The Gingerbread House


They told me “the way to a man’s heart”
and, doggedly, I trod it.

My oven was a fecund womb
that whelped out treats
from morning to night:

butter wafers that would melt
like my heart
at the touch of his tongue,

bitter chocolate gateaux,
where he’d have to lick the cream
to get to the cherries,

little gingerbread men
for the little gingerbread men
that we would stamp out
after rolling.

Kneading the moist, yielding dough,
I felt a pleasure I assumed would grow,
like the sweat-scented loaves,
aroused by the yeast,
that swelled against their swaddling
as they proved.

But my bread lay uneaten
and my hopes went stale with it.

I lived as best I could.

Single women couldn’t get a mortgage back then,
so I baked myself a house,
moulding bricks from flour and black treacle,
melting caramel into window panes
through which I could view the world
and with a sepia tint.
At night, the smell of spice
leached into my dreams.
In my sleep,
I sought comfort in dark sugar,
then woke to find the sheets
sticky with golden syrup.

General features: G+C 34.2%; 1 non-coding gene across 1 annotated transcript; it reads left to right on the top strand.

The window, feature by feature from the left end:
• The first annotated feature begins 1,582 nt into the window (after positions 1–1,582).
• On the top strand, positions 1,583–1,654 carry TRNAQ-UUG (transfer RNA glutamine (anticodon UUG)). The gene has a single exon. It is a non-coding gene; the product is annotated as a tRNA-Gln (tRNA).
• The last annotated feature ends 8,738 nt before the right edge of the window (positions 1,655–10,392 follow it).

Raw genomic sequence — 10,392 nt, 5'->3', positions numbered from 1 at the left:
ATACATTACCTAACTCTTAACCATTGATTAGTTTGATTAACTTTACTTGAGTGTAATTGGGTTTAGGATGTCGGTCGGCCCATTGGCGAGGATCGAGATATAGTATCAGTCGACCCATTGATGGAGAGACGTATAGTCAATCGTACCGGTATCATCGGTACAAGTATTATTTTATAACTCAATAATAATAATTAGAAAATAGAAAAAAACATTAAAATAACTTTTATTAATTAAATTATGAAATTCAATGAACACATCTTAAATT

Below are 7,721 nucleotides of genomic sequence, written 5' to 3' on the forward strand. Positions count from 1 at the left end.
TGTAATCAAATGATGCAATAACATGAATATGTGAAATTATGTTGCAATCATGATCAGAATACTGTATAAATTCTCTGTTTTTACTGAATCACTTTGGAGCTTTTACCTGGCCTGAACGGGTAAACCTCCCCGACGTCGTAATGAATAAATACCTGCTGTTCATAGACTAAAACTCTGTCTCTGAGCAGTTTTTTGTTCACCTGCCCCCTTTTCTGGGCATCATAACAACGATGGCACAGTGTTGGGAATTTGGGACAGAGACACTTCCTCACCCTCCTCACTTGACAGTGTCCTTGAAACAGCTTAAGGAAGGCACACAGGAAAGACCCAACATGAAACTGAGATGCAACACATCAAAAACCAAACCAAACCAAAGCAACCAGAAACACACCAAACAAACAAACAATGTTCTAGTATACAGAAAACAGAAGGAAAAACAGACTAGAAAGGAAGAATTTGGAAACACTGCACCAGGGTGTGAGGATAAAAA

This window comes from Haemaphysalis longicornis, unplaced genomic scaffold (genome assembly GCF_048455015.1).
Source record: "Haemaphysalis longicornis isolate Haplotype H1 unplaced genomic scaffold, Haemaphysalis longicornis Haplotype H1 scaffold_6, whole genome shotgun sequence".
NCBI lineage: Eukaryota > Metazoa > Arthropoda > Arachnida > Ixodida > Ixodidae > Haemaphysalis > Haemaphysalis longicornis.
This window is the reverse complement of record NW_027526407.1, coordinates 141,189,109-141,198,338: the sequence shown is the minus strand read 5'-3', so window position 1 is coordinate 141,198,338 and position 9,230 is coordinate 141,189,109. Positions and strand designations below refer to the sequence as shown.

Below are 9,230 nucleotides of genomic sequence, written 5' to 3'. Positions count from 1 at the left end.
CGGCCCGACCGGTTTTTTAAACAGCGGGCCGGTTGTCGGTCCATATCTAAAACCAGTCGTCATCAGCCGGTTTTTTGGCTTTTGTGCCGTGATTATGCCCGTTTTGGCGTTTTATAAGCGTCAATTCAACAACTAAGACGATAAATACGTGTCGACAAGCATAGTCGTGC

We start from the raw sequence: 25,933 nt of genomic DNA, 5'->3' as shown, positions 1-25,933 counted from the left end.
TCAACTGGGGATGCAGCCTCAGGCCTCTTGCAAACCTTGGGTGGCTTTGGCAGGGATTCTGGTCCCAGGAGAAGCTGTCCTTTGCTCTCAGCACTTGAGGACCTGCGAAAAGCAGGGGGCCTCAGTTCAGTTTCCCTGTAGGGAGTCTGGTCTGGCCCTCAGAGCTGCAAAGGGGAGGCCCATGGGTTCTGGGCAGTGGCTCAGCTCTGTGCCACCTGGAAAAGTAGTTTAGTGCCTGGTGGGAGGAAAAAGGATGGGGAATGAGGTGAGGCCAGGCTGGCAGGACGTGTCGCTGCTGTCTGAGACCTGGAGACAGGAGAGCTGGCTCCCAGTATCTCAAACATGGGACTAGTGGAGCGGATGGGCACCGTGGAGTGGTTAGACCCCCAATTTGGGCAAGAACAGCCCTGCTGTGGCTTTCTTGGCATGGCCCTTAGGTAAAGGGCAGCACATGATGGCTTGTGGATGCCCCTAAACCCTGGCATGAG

I could have been happy then,
but my neighbours
would not let me.
They taunted me with
the children I did not have,
called me “witch”,
called me “selfish”,
called me “unnatural”,
said I’d confected for myself
a spun sugar cage,
a meringue bubble
where I gorged myself on cake
while they, living in a shoe,
had to make do
with bread and butter.

At length, I grew to hate
other people’s children –
a double reminder
of what I did not have
and what I was hated for not having.

When I saw a pregnant woman,
I yearned to bite the jam
out of her doughnut.

Babies were misshapen
choux puffs
I longed to crush.

When the boy came
and helped himself
to my rendering,
his thieving teeth
gnawing away at the mortar
holding my house together,
it was easy to tempt him in.

I cackled to think that,
at last, I had
a bun in the oven.
I had finally punched out
a gingerbread man
and now I burnt him
to a crisp.


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